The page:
If necessity is the mother of invention, is it possible that the gnarly problem of what to do with all those outdoor dining sheds might be the foundation for a new cottage industry in this hive of inventiveness we live in called New York?
The sheds, of course, provided financial salvation for many restaurants, cafes and bars during the pandemic, and certainly have done more to energize our streets than the main thing they replaced, lines of motionless, empty parked cars. But they have aroused complaints of too often being poorly designed and maintained, and there is concern about the specter of vacant sheds marring our streetscapes as winter sets in and outdoor dining becomes less appealing, particularly with the city moving to ban the use of propane heaters on safety grounds. (Electric heaters will be allowed but they are less effective.)
But what if we put our best design minds to work creating mobile, modular dining sheds that are durable, well-designed, plug-ready for lighting and heating and can be towed into place and then removed as the seasons or restaurateurs’ needs change? The basic structures can be standardized around a handful of basic configurations suited to different street footprints, but there is no reason the look of any particular shed can’t be customized to fit an eatery’s specific look-and-feel and particular needs. Like food trucks, they can be towed into and out of various locations as warranted.
I have no doubt the pool of talent to pull this off exists here. Our city already has shown it can innovate in the area of mechanical design: one need look no further than a different kind of shed that has generated decades of abuse for being eyesores that create safety and trash issues: the sidewalk sheds (or “bridges”) that buildings must put up every five years during their façade inspections and repairs.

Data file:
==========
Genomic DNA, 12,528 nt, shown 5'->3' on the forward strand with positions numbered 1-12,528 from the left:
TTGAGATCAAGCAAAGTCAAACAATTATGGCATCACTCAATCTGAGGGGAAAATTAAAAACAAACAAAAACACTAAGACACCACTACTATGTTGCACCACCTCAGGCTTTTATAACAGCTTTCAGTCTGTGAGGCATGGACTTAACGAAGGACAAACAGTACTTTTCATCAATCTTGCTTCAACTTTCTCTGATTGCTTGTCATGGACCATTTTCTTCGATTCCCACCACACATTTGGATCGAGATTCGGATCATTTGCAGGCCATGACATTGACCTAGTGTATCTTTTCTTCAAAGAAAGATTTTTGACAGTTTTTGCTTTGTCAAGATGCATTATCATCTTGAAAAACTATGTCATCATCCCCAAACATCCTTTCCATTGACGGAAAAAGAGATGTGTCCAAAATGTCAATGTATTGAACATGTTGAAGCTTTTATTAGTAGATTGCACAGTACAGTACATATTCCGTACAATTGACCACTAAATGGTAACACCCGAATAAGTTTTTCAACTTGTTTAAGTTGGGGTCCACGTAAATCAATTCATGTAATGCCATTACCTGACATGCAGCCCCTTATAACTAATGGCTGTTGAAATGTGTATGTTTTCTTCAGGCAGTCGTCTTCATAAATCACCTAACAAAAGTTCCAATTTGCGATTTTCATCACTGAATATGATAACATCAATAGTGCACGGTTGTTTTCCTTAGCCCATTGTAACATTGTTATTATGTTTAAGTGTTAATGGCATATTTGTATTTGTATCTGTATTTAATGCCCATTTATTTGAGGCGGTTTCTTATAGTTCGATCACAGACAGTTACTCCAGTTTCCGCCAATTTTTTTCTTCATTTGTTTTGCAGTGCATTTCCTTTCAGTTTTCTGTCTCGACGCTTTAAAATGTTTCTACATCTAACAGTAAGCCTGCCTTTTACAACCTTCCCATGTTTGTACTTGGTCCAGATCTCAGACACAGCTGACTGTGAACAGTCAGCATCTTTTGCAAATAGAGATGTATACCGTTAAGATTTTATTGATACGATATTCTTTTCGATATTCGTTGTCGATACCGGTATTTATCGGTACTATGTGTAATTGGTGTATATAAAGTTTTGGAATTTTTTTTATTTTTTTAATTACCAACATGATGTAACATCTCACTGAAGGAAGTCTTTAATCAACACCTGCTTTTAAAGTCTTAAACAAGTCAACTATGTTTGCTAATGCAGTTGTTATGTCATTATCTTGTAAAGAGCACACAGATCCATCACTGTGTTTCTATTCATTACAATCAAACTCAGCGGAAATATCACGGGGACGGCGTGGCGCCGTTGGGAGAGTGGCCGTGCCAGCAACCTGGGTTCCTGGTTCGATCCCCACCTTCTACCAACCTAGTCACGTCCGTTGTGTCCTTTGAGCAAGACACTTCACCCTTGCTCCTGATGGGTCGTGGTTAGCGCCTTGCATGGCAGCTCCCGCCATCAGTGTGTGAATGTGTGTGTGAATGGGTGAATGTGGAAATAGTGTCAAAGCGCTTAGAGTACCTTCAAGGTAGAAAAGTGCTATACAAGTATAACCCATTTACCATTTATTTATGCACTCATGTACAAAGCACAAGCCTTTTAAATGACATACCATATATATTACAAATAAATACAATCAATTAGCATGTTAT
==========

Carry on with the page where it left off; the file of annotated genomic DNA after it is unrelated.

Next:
When the city finally got around to reimagining what these sheds might look like, we got dazzling solutions like those soaring white Urban Umbrella bridges that sprouted up as a more elevated alternative to the poles-and-planks monstrosities that have shrouded our sidewalks in gloom for all these years. The same base of skills and equipment that gets put to use creating stretch limos and cargo bikes and Broadway stage sets should prove a good fit for building and maintaining mobile dining sheds.
As with the construction sheds, the city should host a design competition to ferret out the most creative yet practical ideas. The design brief for what might be called the “Moveable Feast” contest should specify different footprints to suit various street and sidewalk configurations, mandate the required degree of structural integrity and reward ideas for closing off the lower parts of the sheds when not in use so as to discourage vagrants and other undesirable uses.
As the city imposes a needed regulatory framework around the dining sheds, the use of approved designs can shorten the permitting cycle for restaurant operators and possibly the cost of designing and constructing their own. The end result: it’s a tool for the city to attain more control over this popular new street feature even as it eases the need for restaurant operators to reinvent the wheel each time they try to put a shed into place. Best of all, we may end up with a new source of manufacturing jobs for an industrial segment that literally did not exist until the pandemic’s arrival a year and a half ago.
Gerry Khermouch is a longtime resident of Riverside Drive who once edited a manufacturing trade weekly newspaper. He can often be found savoring craft beer at the heated outdoor shed at Dive 106 on Amsterdam Avenue.